Testing and constantly regulating is not conducive to productive learning. And what’s so destructive about it is that it makes parents feel that if the learning can’t be measured it isn’t valuable, which is diabolically wrong. 

As home educators it’s possible to educate successfully without ever doing any school style tests. And much of what you do will not be testable anyway but still be extremely valuable to your child’s educational development. Conversation is a good example of this. Conversations broaden minds, answers questions, expands knowledge, develops mental agility, extends language, stimulates and provokes motivation. But can you measure this? No! Does that make it less useful? No!

I’m not saying you shouldn’t review and reassess what you’re doing, how you’re children are learning, what they’re achieving, and what they might need to achieve, whether there are changes you need to make. Sometimes kids like to test themselves. Sometimes doing mock exams and practice tests is useful. Some like to set themselves challenges and targets to achieve.

But we need to be clear about what we’re doing it for and whether we need to do them at all.

Testing is the bane of education, it is not an enhancer of it. We’d serve our children better if we stopped testing and started trusting as I say in this blog here.

As a home educator, you’ll rarely need it. So if that’s worrying you, I should stop, and get on with the real business of providing many and varied stimulating experiences instead.

There’s no single ‘right’ way to educate

Having home educated our children people often ask what advice I would give to those just starting out. So with the surge in interest I thought I’d repost some ideas for those who are new to it.

One of the most important pieces of advice is to get your head round the idea in the title!

Schooling has made us think that the opposite is the case – that we have to educate the school way otherwise the children won’t learn anything. In reality there are as many ways to approach learning as there are to approach parenting.

The biggest advantage of home educating is that you can tailor your approach to suit your child and your circumstances. But to do that it might be that you have to change the way you think about education and learning.

Following are some things to consider:

  • There’s no single right way to learn. A good way to approach your home educating life is to always keep your child’s needs – and the way they learn best, rather than how others are learning – at the forefront of your thinking.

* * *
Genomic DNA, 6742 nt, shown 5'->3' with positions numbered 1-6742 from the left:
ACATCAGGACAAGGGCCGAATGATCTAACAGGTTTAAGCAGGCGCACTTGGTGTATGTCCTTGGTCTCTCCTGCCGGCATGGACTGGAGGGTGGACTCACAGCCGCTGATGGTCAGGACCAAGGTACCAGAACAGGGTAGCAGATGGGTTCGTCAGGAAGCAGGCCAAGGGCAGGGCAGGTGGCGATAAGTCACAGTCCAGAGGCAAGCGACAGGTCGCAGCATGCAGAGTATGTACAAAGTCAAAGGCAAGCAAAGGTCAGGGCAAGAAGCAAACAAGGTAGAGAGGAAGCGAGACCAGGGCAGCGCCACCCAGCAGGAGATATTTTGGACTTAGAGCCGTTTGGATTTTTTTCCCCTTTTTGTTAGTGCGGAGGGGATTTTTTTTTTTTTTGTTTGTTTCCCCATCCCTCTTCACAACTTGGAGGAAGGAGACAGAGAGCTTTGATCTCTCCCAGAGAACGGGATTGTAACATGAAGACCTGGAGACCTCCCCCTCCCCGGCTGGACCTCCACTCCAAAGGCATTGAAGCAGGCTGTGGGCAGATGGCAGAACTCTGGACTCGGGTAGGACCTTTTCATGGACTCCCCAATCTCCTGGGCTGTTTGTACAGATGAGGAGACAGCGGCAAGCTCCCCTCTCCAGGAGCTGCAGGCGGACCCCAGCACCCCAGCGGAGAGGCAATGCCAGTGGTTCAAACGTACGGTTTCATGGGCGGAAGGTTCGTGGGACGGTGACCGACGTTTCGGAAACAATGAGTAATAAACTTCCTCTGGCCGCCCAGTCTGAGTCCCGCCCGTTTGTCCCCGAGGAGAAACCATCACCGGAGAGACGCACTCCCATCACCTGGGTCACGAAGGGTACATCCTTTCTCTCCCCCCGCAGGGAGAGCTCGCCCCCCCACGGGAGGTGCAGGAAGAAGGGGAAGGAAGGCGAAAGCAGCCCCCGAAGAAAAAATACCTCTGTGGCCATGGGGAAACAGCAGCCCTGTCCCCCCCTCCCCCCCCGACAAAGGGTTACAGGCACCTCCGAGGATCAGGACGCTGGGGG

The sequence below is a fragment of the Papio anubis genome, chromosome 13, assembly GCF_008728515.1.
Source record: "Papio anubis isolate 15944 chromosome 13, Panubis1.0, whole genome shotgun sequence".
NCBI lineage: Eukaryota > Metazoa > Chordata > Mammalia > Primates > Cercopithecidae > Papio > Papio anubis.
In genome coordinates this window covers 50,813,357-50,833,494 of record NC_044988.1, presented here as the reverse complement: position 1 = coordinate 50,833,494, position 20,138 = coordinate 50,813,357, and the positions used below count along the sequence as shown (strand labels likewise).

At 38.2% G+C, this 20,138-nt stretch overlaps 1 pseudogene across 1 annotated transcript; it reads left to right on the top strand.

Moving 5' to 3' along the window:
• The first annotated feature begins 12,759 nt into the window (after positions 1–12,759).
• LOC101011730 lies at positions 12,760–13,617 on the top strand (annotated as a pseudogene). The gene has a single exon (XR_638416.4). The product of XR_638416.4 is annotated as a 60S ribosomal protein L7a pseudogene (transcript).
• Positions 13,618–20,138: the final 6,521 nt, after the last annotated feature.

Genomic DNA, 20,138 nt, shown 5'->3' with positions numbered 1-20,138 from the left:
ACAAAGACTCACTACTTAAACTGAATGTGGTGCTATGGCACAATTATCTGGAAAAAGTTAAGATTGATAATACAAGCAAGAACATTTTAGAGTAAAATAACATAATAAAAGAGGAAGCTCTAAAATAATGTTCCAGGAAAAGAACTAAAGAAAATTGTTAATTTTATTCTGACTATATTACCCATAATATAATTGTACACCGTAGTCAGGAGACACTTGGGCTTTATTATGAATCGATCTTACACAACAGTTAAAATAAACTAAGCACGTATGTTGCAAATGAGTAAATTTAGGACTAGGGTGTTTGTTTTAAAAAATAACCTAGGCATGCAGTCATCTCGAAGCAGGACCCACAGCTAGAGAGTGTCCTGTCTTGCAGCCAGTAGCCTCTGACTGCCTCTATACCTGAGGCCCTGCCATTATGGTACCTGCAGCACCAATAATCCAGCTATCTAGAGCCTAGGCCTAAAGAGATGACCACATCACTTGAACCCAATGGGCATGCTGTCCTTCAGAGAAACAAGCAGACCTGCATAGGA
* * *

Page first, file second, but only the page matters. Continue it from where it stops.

• Don’t get tied up in trying to stick to one approach, e.g. either ‘autonomous’ or ‘structured’ for the sake of it, just use what works when it works.
  • Your child grows and changes constantly. This means you’ll need to change your approach as they do so. Review and adapt, meet new people and try out their ideas. A flexible approach is far, far better than a rigid one.
  • Discard the idea, which schooling promotes, that certain things have to be achieved within certain time frames. They don’t – and this won’t harm your child’s education. There’s no rush and it’s no race against others either. Your child won’t ‘miss out’ if they don’t learn something at the same time others do. Most of the HEors we grew with did things within different time frames and now they’re all over twenty it doesn’t make any difference.
  • And another aspect of time; we know it takes years for a child to grow – yet with education we seem to want results overnight. Remember that education is a bit like growing your hair; you keep staring at it in the mirror and it doesn’t seem any longer. But next year, when you look back at old photos you know it has grown. Education is like that – like when relatives haven’t seen the kids for ages and then say ‘my, haven’t you changed’! That’s how education develops – without you even knowing it’s happening.
  • And you don’t need to test that it’s happening either. This doesn’t help kids grow. Tests in schools are not for the kids’ sake – they are for the grown-ups and the politics. I was talking to an ex-head teacher the other day and she said that they prepared masses of notes and test results for the teachers when their primary children moved up to secondary but they were never looked at.
  • Education is a long-term thing. And there are no short cuts. The very best you can do is to make your children’s activities enjoyable each day, and be patient.
  • Another thing about time is that children only take one small moment to learn something. There is a huge amount of time wasted in a school day. Your child at home with you will have lots and lots of time for play and personal pursuits. These are as valuable, educative and developmental as anything academic.
  • Contrary to what most people think kids don’t necessarily learn from being taught. They learn from experiences and from being actively engaged in their learning. Find practical ways for them to be practically engaged.
  • Nowhere is there any law that says education has to be stressy, rushed, tense or unpleasant. It is far more effective if it is the opposite.
  • Each day your child is physically active, busy, practically engaged or creative they will be learning. Academic exercise is only one small part, best left till later.
  • Make each day a good one; happy, busy, fulfilling, relaxed – as much as possible and don’t worry about the not so good, because there’s plenty of not-so-good in school! Then, all those good days pieced together will eventually make a good education.

Since there is so much information dotted around this blog supporting home educators, rather than you having to trawl through my other posts, they’re going to be collated in one new book; ‘Tales From My Home Education Notebook’ – hopefully out in the Spring. If you sign up to the publishers newsletter here you’ll get first news of when it’s due.